On this year’s ballot the City of Sonoma is asking voters to approve Measure V, the half-cent sales tax first approved in 2012 and renewed, for another five years, in 2016. Each time, the pitch was that the tax was temporary, that it would automatically expire after five years.
But this time approval comes without any expiration date or renewal requirement. In both the 2012 and 2016 elections, the proposed tax measure included a five-year sunset clause. This year, amid the Covid-19 crisis and unprecedented fires, the city proposes that the sales tax renewal never expire, unless the City Council decides to do so. In other words, permanent.
Backers of Measure V point out that although the added sales tax is only half a cent, it amounts to roughly $2.5 million each year added to the city’s General Fund – roughly 12 percent – which can be used for a variety of expenditures without constraint. Because the funds are undesignated, tracking exactly how the accumulated half-cent has been spent is impossible.
Right now, the city faces financial stresses unlike any seen since 1994, when the city discovered its general fund was out of cash.
The economic impacts of the pandemic and local fires raging are enormous. Tourism revenue is far below normal; it may be years before it recovers. The city’s own financial projections indicate yearly deficits for the next five years, even after including the half-cent tax revenue. In the sample ballot, proponents note, If we lose this funding, we’ll face significant cuts to essential services. The City has explored other funding options, the argument goes, but they are limited.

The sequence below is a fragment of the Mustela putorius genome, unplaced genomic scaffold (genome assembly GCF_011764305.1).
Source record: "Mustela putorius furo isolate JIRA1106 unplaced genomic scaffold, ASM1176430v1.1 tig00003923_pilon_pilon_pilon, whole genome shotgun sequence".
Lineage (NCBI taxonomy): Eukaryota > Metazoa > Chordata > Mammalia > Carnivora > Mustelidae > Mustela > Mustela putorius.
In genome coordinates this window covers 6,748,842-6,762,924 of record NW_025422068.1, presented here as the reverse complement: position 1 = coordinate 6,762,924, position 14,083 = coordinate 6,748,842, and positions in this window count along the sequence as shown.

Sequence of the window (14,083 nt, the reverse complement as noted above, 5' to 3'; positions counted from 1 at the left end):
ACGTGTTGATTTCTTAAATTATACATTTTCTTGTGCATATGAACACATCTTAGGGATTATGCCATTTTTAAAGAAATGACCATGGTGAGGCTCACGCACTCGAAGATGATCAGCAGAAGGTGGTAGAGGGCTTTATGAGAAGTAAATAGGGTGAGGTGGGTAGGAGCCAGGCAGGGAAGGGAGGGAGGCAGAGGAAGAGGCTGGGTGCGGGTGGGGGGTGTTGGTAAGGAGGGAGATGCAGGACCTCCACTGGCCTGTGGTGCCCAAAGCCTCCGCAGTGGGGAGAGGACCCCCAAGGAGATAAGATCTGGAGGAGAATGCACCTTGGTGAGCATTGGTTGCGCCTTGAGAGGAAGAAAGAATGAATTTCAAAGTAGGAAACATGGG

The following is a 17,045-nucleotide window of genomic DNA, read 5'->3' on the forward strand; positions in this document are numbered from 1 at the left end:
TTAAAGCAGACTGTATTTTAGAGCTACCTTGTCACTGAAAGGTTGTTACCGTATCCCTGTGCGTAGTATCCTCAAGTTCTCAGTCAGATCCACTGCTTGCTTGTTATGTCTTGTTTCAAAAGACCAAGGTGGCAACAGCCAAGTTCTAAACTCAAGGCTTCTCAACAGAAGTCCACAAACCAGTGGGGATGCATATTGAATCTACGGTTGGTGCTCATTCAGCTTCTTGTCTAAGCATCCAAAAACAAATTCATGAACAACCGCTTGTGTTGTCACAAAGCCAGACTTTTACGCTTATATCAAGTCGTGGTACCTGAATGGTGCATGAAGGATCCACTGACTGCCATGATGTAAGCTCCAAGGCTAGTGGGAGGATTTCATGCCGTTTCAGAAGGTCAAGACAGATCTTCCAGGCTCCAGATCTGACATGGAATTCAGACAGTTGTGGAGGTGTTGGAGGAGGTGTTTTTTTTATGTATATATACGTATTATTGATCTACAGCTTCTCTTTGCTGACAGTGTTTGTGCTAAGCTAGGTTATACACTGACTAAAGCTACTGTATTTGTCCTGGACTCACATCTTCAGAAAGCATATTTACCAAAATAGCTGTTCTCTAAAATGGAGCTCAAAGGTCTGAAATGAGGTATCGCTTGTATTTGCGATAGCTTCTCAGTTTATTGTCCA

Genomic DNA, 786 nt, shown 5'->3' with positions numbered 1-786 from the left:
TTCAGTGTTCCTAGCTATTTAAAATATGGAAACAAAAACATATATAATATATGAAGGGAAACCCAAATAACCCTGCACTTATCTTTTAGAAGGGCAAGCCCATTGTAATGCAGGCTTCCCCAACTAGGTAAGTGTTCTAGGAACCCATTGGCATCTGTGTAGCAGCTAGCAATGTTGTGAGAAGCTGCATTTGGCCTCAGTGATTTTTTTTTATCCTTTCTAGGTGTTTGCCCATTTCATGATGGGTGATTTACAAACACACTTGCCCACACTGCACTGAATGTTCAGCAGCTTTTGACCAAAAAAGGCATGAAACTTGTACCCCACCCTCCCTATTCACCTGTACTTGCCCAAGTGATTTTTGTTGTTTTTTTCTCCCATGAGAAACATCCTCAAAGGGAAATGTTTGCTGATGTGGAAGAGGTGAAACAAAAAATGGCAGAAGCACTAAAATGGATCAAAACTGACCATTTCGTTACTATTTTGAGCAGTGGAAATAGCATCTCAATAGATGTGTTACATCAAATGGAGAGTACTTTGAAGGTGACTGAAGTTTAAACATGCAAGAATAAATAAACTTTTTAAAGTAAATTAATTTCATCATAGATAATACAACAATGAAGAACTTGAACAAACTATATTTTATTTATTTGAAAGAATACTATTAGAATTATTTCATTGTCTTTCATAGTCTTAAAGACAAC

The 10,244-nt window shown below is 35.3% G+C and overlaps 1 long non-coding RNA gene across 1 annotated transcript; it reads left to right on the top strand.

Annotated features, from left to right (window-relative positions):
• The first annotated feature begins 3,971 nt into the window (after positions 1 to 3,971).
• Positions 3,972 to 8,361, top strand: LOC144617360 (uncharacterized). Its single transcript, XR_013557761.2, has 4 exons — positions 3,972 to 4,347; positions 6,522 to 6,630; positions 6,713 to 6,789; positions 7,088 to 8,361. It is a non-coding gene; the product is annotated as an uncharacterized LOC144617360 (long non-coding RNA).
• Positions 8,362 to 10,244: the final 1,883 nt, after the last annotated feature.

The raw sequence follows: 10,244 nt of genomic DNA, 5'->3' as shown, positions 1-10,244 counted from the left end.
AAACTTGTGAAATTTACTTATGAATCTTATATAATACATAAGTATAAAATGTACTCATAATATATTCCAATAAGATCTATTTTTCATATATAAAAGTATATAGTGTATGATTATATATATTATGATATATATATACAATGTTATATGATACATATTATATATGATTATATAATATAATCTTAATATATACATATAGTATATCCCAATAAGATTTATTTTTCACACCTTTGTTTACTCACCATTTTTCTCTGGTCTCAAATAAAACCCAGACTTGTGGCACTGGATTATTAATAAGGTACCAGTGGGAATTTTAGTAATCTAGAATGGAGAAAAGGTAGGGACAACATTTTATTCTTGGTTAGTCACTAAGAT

Opponents of Measure V rely on issues of fiscal prudence and say that sales taxes are regressive, taking a much higher percentage of income out of the hands of lower-wage earners than from the wealthiest. This argument is bolstered by the city’s mixed history of getting a handle on its finances and keeping up with accurate and timely financial reporting. Example: the city illegally transferred money from its Water Enterprise Fund, an activity halted after an attentive citizen objected to that improper money shuffle. Producing monthly financials was ignored until then-Mayor Harrington insisted they be prepared. Staff training and staffing in the finance department has been an ongoing failure, only recently addressed.
The regressive nature of a sales tax is undeniable; the wealthy feel no pinch but for those with low incomes, every half-cent matters. Measure opponents argue that it’s time, at long last, for local governments to tighten their belts, adjust their spending like the rest of us, and not ask for new or extended taxes this year. 2020 is clearly the wrong time to ask voters for more money.
Despite the fact that running local government gets more expensive with each passing year, we find ourselves in agreement with those opposing Measure V. The current sales tax does not expire until 2022, leaving time for the city to get its financial house in order. This includes a major belt-tightening of the city’s budget and developing new sources of revenues that are not sales tax-based, such as increasing the real estate transfer tax. An impartial and studious review of the city’s financial structure and economic future is called for, perhaps by a Blue Ribbon Panel of Sonoma citizens as has been done in the past. Vote NO on Measure V.
– Sun Editorial Board